Blog Entries

'The Court System Shouldn't Interrupt the Treatment Process' [theatlantic.com]

The notion that drug addiction is a health condition is not, in the main, controversial in 2017—not politically and not medically. For decades, doctors and researchers have categorized it as a disease, and in recent years the majority of the American public has caught up with them, with widespread support for increased access to treatment and reduced reliance on incarceration. But this consensus hasn’t entirely translated to the courts. There’s perhaps no case that illustrates this...

A Mass Incarceration Mystery [themarshallproject.org]

One of the most damning features of the U.S. criminal justice system is its vast racial inequity. Black people in this country are imprisoned at more than 5 times the rate of whites; one in 10 black children has a parent behind bars, compared with about one in 60 white kids, according to the Stanford Center on Poverty & Inequality. The crisis has persisted for so long that it has nearly become an accepted norm. So it may come as a surprise to learn that for the last 15 years, racial...

Royal commission report makes preventing institutional sexual abuse a national responsibility [theconversation.com]

The study and discussion of child sex offending is replete with stereotypes of predators and molesters who prey on children. These stereotypes are often used to characterise child sexual abuse as the problem of a deviant minority, and so the only available response is to identify and incarcerate those responsible. In contrast, in its final report , released today, the Royal Commission into Institutional Responses to Child Sexual Abuse presented a socially and historically contextualised...

Neuroscience Has a Lot To Learn from Buddhism [theatlantic.com]

Can training the mind make us more attentive, altruistic, and serene? Can we learn to manage our disturbing emotions in an optimal way? What are the transformations that occur in the brain when we practice meditation? In a new book titled Beyond the Self , two friends—Matthieu Ricard, who left a career as a molecular biologist to become a Buddhist monk in Nepal, and Wolf Singer, a distinguished neuroscientist—engage in an unusually well-matched conversation about meditation and the brain.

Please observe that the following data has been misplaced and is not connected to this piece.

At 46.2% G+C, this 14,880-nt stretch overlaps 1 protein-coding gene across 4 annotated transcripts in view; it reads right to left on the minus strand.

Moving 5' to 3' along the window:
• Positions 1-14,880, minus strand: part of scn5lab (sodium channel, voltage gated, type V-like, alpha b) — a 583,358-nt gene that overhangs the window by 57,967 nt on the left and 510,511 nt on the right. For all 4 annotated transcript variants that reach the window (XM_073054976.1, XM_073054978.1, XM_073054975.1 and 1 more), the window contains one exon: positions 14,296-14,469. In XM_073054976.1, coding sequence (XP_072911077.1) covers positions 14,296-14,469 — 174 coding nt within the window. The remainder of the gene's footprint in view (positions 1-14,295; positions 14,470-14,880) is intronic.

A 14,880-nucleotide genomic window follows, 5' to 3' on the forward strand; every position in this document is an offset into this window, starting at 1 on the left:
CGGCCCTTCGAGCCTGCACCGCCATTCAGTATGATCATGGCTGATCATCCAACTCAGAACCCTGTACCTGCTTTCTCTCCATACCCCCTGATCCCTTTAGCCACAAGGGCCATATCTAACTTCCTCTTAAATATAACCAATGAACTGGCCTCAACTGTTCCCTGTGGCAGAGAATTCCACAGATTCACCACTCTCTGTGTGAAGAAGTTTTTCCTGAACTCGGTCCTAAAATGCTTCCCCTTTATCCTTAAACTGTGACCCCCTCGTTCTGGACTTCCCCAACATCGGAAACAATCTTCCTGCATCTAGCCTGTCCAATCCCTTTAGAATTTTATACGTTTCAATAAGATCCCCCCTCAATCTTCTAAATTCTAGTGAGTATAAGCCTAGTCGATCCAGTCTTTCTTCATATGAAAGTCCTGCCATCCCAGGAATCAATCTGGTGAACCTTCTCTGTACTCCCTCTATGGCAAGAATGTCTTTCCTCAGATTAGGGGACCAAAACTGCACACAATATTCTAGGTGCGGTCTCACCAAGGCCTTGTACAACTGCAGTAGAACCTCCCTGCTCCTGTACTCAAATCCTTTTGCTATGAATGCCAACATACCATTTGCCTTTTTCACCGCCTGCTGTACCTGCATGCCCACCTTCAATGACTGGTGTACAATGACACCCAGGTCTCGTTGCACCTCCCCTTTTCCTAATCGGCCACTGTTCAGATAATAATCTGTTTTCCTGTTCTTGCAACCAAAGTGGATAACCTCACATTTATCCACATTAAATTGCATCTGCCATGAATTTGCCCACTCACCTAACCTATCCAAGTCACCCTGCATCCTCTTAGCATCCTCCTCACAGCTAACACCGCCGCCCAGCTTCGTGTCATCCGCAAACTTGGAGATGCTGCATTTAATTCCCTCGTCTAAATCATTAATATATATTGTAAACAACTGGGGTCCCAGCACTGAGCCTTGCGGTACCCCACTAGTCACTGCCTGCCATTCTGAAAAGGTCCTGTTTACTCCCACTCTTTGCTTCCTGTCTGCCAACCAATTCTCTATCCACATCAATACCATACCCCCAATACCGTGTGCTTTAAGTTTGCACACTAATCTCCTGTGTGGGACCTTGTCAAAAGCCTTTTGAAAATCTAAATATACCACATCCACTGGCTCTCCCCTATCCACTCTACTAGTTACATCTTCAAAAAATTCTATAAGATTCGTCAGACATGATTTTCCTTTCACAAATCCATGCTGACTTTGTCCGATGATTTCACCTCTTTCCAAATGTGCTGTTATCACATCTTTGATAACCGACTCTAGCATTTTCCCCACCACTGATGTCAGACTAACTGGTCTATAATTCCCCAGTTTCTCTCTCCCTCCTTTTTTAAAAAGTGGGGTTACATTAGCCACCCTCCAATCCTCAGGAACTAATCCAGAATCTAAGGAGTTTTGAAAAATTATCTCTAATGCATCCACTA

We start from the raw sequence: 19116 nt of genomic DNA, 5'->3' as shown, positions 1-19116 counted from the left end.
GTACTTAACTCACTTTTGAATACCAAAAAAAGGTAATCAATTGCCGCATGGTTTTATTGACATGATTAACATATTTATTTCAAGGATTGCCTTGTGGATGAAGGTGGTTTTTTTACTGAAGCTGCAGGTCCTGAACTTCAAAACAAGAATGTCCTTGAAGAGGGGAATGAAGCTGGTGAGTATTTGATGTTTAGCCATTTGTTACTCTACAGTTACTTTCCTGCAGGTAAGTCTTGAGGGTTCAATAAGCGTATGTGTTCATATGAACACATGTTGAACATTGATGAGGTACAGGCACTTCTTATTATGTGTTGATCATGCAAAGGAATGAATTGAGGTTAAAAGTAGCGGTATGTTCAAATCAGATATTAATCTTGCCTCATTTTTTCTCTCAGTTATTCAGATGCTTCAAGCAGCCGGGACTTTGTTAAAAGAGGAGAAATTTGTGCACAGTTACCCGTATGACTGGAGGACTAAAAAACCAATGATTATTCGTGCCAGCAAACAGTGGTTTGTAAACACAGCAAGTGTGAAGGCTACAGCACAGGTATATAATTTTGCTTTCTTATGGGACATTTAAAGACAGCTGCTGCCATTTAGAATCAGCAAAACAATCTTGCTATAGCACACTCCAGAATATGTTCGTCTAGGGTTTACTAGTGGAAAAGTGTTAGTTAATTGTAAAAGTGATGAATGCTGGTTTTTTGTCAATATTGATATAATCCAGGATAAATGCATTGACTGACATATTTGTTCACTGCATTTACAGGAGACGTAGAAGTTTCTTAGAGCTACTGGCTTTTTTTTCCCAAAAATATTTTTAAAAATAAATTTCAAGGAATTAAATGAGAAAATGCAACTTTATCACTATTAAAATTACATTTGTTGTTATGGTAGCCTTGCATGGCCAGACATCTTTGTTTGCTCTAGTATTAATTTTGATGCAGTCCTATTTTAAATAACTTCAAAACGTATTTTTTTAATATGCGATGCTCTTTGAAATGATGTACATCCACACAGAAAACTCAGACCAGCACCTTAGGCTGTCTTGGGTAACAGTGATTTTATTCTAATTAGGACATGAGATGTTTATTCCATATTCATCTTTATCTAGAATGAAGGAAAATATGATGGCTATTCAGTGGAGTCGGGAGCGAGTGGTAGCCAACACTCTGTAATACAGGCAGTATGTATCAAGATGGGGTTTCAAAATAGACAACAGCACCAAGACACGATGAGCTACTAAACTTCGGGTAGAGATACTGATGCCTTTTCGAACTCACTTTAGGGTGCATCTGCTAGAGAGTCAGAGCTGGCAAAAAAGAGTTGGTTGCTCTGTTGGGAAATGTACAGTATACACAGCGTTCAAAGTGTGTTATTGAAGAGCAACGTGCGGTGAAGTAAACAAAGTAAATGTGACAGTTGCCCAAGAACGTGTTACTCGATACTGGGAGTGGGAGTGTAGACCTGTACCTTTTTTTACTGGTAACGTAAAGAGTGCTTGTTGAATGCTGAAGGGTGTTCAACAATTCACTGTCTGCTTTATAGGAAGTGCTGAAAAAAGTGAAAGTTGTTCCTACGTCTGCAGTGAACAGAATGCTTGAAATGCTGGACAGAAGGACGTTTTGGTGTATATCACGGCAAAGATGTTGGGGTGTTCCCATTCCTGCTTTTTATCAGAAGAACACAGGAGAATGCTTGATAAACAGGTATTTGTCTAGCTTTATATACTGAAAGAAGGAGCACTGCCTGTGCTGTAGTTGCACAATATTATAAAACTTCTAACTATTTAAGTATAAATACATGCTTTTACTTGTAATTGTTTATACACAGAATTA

A U.N. Poverty Expert Breaks Down the Sorry State of Economic Equality in America [psmag.com]

For the last two weeks, Philip Alston , a professor at the New York University School of Law and a United Nations special rapporteur on poverty and human rights, has been on a fact-finding tour of the United States' poorest communities. Alston visited neighborhoods in rural Alabama where raw sewage sits in open trenches and pits. He spent time at a free dental clinic in West Virginia, where he met a 32-year-old whose teeth have all but rotted away. He saw a homeless encampment in Los Angeles...

Ask the Community

Share your measurable results?

Katie McClure
Hi all, We have the opportunity to present to a funder our community-wide strategic plan for building resilience. We'd like to build their confidence that resilience can be built and ACEs can be reduced/offset. To do so, I'd love to share results from other efforts... community based or organization based. Please message me if you are willing to share! Thanks a ton in advance. :)Read More...
Last Reply By Jane Stevens · First Unread Post
I've spent the past three-plus years back in school, earning my Master's degree in Clinical Mental Health Counseling from Johns Hopkins. During those years, I've learned about many techniques that can be used to promote clients' healing. One that caught my eye and made me stand up and cheer is the Genogram. For those who are not familiar with the Genogram, it is a family system graphic, showing three generations of family relationships (think of the family tree you learned in school, with...Read More...
Last Reply By Alex Cameron · First Unread Post
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